A New York Restaurant Is The First To Serve ‘Bloody’ Veggie Burgers

It's made from the stuff that makes blood tasty
Fake Burger
The Impossible Burger, showing its pink inside... just like real beef! Impossible Foods
Impossible Burger
The Impossible Burger, Momofuku Nishi Style Impossible Foods

I’m sorry, but burgers suck. Sure, juicy meat pucks may be among my favorite stomach stuffers, but meat has so many guilt-inducing problems. Are there any restaurants where I can ingest the greasy bovine disks I crave without killing cows, the environment and myself, all without forfeiting the beefy goodness? One joint is answering my prayers with a bloody veggie burger.

New York restaurant Momofuku Nishi will be the first to serve the Impossible Burger, a veggie-based bleeding-but-not-bleating burger alternative from Silicon Valley startup Impossible Foods, starting tomorrow.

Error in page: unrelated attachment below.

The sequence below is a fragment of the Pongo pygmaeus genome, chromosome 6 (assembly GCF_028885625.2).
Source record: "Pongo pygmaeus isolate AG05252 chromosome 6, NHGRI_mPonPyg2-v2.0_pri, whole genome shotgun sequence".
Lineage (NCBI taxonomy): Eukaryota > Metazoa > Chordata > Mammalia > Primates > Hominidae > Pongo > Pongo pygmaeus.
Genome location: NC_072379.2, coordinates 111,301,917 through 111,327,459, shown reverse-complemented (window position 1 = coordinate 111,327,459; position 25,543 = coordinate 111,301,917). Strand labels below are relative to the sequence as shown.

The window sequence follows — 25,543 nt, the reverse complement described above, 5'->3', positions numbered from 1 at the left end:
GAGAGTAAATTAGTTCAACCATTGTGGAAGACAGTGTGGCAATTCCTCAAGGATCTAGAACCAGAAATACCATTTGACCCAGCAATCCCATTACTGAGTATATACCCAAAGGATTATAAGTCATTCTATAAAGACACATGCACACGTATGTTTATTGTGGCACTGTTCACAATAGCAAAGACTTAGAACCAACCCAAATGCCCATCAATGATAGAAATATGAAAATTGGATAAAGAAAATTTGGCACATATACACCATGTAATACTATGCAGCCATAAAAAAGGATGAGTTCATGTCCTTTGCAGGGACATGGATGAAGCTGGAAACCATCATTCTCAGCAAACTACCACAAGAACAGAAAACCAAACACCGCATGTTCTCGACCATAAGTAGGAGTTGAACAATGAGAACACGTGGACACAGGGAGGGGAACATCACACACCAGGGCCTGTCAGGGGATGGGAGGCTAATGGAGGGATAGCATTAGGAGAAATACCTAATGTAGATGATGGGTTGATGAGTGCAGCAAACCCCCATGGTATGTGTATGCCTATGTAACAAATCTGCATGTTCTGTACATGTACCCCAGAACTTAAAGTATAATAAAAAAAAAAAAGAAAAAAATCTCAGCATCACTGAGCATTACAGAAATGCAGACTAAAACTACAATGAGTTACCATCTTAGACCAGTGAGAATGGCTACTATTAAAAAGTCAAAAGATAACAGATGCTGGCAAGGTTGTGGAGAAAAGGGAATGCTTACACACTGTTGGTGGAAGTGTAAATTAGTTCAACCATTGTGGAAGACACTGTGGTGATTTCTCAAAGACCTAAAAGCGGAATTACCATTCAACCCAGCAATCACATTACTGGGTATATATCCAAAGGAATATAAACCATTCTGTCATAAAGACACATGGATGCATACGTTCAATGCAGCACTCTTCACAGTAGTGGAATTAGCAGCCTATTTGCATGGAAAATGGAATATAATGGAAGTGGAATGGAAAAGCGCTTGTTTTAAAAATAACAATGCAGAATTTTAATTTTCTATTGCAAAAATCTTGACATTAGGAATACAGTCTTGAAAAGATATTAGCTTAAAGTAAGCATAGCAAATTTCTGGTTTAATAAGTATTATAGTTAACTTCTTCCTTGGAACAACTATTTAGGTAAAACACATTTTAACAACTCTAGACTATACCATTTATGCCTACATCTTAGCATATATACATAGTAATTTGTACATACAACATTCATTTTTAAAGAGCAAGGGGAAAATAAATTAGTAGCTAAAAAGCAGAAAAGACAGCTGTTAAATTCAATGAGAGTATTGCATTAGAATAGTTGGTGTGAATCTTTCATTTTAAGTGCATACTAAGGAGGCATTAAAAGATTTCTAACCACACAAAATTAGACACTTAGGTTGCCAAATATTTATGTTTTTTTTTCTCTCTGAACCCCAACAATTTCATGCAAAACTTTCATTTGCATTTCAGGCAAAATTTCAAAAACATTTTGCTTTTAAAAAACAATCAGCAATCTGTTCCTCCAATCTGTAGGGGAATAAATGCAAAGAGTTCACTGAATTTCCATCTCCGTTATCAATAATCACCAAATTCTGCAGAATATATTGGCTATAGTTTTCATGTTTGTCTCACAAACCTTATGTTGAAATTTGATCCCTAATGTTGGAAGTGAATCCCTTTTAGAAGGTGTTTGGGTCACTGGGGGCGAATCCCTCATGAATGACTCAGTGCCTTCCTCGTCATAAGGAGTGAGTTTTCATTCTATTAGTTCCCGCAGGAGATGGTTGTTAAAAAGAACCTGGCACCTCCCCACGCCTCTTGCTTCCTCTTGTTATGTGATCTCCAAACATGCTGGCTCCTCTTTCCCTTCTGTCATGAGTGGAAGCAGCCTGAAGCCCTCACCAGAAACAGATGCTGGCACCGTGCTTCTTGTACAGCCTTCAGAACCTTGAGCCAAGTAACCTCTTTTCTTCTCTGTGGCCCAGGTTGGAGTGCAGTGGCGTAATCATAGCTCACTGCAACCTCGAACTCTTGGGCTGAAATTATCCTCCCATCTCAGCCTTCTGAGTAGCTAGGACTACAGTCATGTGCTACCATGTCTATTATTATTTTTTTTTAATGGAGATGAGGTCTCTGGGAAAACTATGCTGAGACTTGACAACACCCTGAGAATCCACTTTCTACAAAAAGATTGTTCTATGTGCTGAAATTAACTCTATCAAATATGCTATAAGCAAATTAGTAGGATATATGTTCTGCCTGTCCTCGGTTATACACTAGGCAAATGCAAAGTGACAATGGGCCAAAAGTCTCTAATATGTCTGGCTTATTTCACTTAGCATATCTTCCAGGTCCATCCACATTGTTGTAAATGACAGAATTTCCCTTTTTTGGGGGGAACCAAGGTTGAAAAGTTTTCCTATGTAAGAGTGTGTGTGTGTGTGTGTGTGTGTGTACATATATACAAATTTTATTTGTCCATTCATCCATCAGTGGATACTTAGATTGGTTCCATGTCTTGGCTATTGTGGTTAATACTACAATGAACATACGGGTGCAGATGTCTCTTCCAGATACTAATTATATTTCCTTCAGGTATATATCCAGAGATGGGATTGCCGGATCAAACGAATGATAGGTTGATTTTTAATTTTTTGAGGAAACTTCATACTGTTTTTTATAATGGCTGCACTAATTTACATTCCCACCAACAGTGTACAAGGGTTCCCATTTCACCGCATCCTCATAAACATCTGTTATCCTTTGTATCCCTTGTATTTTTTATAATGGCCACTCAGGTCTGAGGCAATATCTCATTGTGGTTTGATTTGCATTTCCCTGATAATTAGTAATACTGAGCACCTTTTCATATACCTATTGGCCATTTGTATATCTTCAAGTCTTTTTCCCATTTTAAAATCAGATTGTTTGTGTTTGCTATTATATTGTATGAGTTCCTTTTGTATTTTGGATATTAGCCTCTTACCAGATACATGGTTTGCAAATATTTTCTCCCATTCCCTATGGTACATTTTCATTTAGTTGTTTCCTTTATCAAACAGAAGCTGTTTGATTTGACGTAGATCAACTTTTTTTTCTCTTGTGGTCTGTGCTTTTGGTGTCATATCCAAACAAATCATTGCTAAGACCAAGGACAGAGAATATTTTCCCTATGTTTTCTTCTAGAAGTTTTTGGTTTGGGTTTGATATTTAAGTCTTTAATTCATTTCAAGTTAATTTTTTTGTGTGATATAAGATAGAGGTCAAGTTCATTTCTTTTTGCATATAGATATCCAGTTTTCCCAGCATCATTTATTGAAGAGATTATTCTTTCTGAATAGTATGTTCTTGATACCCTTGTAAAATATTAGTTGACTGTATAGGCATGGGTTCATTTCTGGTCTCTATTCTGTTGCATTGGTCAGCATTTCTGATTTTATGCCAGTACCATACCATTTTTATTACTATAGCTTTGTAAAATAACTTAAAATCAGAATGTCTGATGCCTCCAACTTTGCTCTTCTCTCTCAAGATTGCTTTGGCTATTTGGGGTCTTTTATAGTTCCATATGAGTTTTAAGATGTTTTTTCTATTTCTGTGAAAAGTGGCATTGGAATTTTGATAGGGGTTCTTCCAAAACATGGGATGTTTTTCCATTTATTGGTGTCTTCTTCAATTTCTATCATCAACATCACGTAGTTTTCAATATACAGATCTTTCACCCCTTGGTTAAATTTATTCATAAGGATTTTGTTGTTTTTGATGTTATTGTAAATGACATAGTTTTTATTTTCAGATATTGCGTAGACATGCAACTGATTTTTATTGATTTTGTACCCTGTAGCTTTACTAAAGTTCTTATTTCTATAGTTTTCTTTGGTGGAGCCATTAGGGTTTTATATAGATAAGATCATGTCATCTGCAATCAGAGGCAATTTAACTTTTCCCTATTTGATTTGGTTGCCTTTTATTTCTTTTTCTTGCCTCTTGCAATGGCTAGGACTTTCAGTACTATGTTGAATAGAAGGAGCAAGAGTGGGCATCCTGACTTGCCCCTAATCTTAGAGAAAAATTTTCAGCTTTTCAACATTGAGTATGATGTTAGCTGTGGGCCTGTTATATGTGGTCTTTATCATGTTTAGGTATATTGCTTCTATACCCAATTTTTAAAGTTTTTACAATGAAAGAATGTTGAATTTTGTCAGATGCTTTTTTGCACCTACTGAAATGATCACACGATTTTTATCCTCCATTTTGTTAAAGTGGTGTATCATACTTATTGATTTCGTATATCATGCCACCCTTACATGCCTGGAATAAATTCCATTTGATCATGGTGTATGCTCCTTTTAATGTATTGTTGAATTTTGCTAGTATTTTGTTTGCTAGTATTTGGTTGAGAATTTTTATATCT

Eater reports:

Heme is the Impossible Burger’s secret. It’s an iron-containing molecule and part of the more familiar hemoglobin, a protein with the heme molecule attached. Heme gives blood its red color and iron-y flavor.

Meatless burgers that taste more like beef than vegetables suspended in glue would be a major boon. Agriculture represents around 10 percent of the United States’ total greenhouse gas emissions according to the EPA, much of that from cow farts. Plus, while I’m still a bit skeptical of this one, the World Health Organization reports that a “every 50 gram portion of processed meat eaten daily increases the risk of colorectal cancer by about 18 percent.” Also, this may come as a surprise, but beef burgers require killing cattle, and if you’ve ever read Michael Pollan you’d know that there’s a whole lot of issues with the beef industry.

If a product has everything in common with a burger except doesn’t have those three huge problems, well, that’s awesome.

While I haven’t tasted the burger yet, the fake meat movement is gaining steam. A competitor’s burger sold out “in an hour” at a Colorado Whole Foods, according another Eater article, and tastes “somewhere between beef and turkey,” said Evelyn M. Rusli in an article for the Wall Street Journal.

So, will I be seeing any of you at Momofuku Nishi tomorrow?